Dylan Schouten

Even before the sugar has dissolved in your morning coffee, you’ve been busy reading and writing – reading the news, replying to WhatsApp messages and sending emails. But what if that is something you find difficult? It might be hard to imagine, but there are still 1.3 million people in the Netherlands who have poor literacy skills. With this fact in mind, and the desire to make the world a little bit better, Dylan Schouten decided to take part in the VESSEL project.

Let’s get straight down to business: who are you and what do you do?

My name is Dylan Schouten and I did a PhD in the Interactive Intelligence department. I have always been fascinated by the interaction between man and technology. After my Master’s degree, I stumbled upon a project that was given the mysterious name VESSEL: Virtual Environment to Support the Societal participation Education of Low-literates. Right away I wanted to know more! In my work I have always found social engagement important, and that is a very strong feature of this project.

VESSEL is a digital aid made up of two parts: a virtual coach and an online environment where you can work on assignments. We tried to make the online environment as true to life as possible, so that participants could practice things like internet banking. We also created a virtual coach to assist people with poor literacy skills with their assignments, to provide motivation or just be around for a relaxing chat. To begin with we used the therapy software developed by Willem-Paul Brinkman. That software provided a good starting point for designing the coach and as the project progressed we developed our own software specially for VESSEL.

Can you say a little more about who VESSEL is meant for?

In the Netherlands we tend to assume that everyone knows how and where to get information. But that doesn’t apply to people with poor literacy skills – a large group of people who have difficulty reading, writing, speaking and/or listening. They can have difficulty with such things as internet banking or making a doctor’s appointment. So people with poor literacy skills find it harder to participate in society and this can lead to loneliness or health problems, for example.

It was a very interesting group to work with. People often think that people with poor literacy skills have difficulty using technology. However, this is not at all the case in practice. Unfortunately, online environments are often based on reading and writing skills, which puts off the group we are targeting. So our challenge was to find an aid that provided what people really wanted and that they found pleasant to use.

Poor literacy is a taboo. People with poor literacy skills are often ashamed of it, so how did you manage to contact the people you are so keen to help with VESSEL?

We did find that very difficult in the beginning, as this group can be quite invisible if they want to be. Eventually we got in touch with Stichting ABC. This is an organisation that helps people with poor literacy skills by offering training and language lessons, for example, or by arranging meetings. They put us in touch with a number of teachers of language classes. Once the teacher had introduced me to everyone, a whole new world opened up to me. Everyone was really keen to help. Their stories, experiences and suggestions were a vital addition to VESSEL. Without them, the project would never have got off the ground, so we are hugely grateful to all the participants.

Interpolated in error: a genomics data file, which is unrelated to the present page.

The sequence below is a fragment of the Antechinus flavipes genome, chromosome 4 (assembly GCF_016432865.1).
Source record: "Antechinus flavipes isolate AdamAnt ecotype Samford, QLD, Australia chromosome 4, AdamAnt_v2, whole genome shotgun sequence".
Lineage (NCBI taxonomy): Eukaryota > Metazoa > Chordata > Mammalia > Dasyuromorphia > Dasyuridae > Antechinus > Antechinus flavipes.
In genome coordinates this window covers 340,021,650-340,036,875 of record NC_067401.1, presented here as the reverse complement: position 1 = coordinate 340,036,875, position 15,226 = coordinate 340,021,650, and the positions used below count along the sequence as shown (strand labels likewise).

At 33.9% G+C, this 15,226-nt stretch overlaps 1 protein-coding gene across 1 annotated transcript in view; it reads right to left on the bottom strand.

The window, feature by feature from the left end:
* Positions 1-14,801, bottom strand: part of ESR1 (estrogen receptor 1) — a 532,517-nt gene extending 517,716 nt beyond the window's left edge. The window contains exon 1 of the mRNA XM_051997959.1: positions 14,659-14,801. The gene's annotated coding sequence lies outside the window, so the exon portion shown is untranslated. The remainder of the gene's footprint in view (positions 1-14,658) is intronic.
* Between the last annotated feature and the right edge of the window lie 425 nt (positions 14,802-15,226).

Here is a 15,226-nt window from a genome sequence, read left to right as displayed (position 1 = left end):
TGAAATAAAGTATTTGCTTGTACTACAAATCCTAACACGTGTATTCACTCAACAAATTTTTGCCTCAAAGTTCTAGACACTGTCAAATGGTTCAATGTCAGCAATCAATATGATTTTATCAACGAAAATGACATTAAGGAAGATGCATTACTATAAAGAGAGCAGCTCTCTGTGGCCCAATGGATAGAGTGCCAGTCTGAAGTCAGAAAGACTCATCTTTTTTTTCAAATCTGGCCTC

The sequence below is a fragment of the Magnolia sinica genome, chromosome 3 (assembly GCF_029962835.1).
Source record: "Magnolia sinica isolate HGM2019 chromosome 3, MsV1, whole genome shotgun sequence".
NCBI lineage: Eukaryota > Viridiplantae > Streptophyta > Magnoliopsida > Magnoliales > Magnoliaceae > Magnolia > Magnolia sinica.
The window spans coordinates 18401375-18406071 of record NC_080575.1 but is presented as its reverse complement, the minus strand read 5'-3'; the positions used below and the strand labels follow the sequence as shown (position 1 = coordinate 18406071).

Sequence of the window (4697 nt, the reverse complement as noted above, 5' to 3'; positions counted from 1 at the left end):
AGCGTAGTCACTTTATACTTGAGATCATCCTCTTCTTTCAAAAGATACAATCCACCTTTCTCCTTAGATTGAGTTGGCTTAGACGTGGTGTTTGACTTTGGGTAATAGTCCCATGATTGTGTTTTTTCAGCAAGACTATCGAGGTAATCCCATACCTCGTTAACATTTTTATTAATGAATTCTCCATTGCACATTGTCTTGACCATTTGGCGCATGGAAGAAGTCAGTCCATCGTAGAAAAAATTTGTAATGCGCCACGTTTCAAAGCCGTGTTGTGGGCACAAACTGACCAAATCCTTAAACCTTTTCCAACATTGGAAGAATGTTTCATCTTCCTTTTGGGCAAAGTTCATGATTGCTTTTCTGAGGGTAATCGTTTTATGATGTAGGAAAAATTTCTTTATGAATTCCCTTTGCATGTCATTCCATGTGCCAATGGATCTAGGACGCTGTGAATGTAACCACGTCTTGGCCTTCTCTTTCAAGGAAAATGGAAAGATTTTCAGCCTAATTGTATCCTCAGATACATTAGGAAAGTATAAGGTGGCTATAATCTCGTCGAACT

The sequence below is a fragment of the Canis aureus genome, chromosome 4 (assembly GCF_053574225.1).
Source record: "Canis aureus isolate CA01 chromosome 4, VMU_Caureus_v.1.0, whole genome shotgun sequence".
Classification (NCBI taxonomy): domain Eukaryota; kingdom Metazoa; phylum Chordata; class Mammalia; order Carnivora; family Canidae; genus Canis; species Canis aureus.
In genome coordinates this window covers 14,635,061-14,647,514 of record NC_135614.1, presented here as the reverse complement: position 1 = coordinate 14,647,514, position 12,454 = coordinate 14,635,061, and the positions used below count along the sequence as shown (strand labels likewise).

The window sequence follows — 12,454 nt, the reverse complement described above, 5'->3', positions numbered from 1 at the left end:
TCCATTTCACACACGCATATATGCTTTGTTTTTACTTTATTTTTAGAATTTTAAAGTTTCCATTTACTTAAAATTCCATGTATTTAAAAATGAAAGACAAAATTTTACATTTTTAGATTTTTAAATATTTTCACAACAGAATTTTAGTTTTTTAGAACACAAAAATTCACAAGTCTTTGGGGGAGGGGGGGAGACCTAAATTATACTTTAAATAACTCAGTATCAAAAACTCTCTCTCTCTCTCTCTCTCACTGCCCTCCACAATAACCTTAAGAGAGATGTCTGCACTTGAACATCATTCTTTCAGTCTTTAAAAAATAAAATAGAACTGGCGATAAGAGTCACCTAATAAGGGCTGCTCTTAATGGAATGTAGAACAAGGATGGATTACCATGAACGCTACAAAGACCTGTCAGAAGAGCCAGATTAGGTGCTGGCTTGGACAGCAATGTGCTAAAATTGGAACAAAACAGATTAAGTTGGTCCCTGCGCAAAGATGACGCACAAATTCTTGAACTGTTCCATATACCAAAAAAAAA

Is this wonderful collaboration something that makes VESSEL unique?

Sometimes people think that people with poor literacy skills have difficulty expressing themselves, so they decide what the best solution is for their problems. Of course they do this with the best of intentions, but it seldom works out well. What really does pay off is asking people with poor literacy skills about their own experiences; they can talk well about them, and if you take the time to listen you get new insights and see solutions you would never have thought of yourself. This is why we got people who have difficulty reading and writing involved right from the start of the development process. We didn’t want to impose a top-down solution, but instead said: “We really want to find a solution together, but we don’t know exactly how you experience things. Can you help us?”

What did you like most about this project?

To tell the truth I liked a lot of things. In any case it left me feeling really good and satisfied. My advice to graduating students within EEMCS would be: “Make an effort to look for projects where you can work with people. It is so interesting, meaningful and satisfying to be part of a project that helps people. Because you’ll find you’ve developed something that really improves someone’s quality of life.”

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